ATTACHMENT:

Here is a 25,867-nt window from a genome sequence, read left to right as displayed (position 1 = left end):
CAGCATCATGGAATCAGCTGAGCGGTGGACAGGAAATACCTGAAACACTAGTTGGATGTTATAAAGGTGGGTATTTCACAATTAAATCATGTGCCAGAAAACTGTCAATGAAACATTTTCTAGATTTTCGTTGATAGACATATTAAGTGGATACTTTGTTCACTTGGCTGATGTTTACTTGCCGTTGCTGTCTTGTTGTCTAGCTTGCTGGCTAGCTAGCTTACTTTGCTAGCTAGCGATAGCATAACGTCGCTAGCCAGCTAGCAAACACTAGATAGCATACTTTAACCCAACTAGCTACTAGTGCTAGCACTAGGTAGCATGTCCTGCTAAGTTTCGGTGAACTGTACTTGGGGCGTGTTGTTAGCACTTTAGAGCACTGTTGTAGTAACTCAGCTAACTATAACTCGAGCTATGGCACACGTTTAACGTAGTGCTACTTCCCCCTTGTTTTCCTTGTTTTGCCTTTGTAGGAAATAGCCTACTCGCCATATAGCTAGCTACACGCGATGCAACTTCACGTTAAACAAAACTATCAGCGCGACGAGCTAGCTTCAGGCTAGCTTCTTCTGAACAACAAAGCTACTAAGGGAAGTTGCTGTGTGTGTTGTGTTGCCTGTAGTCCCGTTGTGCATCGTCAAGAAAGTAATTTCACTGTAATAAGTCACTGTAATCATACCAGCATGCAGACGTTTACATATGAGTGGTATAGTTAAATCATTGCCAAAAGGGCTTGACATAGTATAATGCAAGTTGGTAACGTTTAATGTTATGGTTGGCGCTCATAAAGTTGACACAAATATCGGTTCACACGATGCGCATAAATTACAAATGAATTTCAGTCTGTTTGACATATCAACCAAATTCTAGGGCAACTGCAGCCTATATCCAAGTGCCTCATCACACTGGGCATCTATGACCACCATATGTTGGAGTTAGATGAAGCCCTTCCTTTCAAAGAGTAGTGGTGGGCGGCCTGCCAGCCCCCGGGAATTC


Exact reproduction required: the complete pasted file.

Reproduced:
Here is a 25,867-nt window from a genome sequence, read left to right as displayed (position 1 = left end):
CAGCATCATGGAATCAGCTGAGCGGTGGACAGGAAATACCTGAAACACTAGTTGGATGTTATAAAGGTGGGTATTTCACAATTAAATCATGTGCCAGAAAACTGTCAATGAAACATTTTCTAGATTTTCGTTGATAGACATATTAAGTGGATACTTTGTTCACTTGGCTGATGTTTACTTGCCGTTGCTGTCTTGTTGTCTAGCTTGCTGGCTAGCTAGCTTACTTTGCTAGCTAGCGATAGCATAACGTCGCTAGCCAGCTAGCAAACACTAGATAGCATACTTTAACCCAACTAGCTACTAGTGCTAGCACTAGGTAGCATGTCCTGCTAAGTTTCGGTGAACTGTACTTGGGGCGTGTTGTTAGCACTTTAGAGCACTGTTGTAGTAACTCAGCTAACTATAACTCGAGCTATGGCACACGTTTAACGTAGTGCTACTTCCCCCTTGTTTTCCTTGTTTTGCCTTTGTAGGAAATAGCCTACTCGCCATATAGCTAGCTACACGCGATGCAACTTCACGTTAAACAAAACTATCAGCGCGACGAGCTAGCTTCAGGCTAGCTTCTTCTGAACAACAAAGCTACTAAGGGAAGTTGCTGTGTGTGTTGTGTTGCCTGTAGTCCCGTTGTGCATCGTCAAGAAAGTAATTTCACTGTAATAAGTCACTGTAATCATACCAGCATGCAGACGTTTACATATGAGTGGTATAGTTAAATCATTGCCAAAAGGGCTTGACATAGTATAATGCAAGTTGGTAACGTTTAATGTTATGGTTGGCGCTCATAAAGTTGACACAAATATCGGTTCACACGATGCGCATAAATTACAAATGAATTTCAGTCTGTTTGACATATCAACCAAATTCTAGGGCAACTGCAGCCTATATCCAAGTGCCTCATCACACTGGGCATCTATGACCACCATATGTTGGAGTTAGATGAAGCCCTTCCTTTCAAAGAGTAGTGGTGGGCGGCCTGCCAGCCCCCGGGAATTC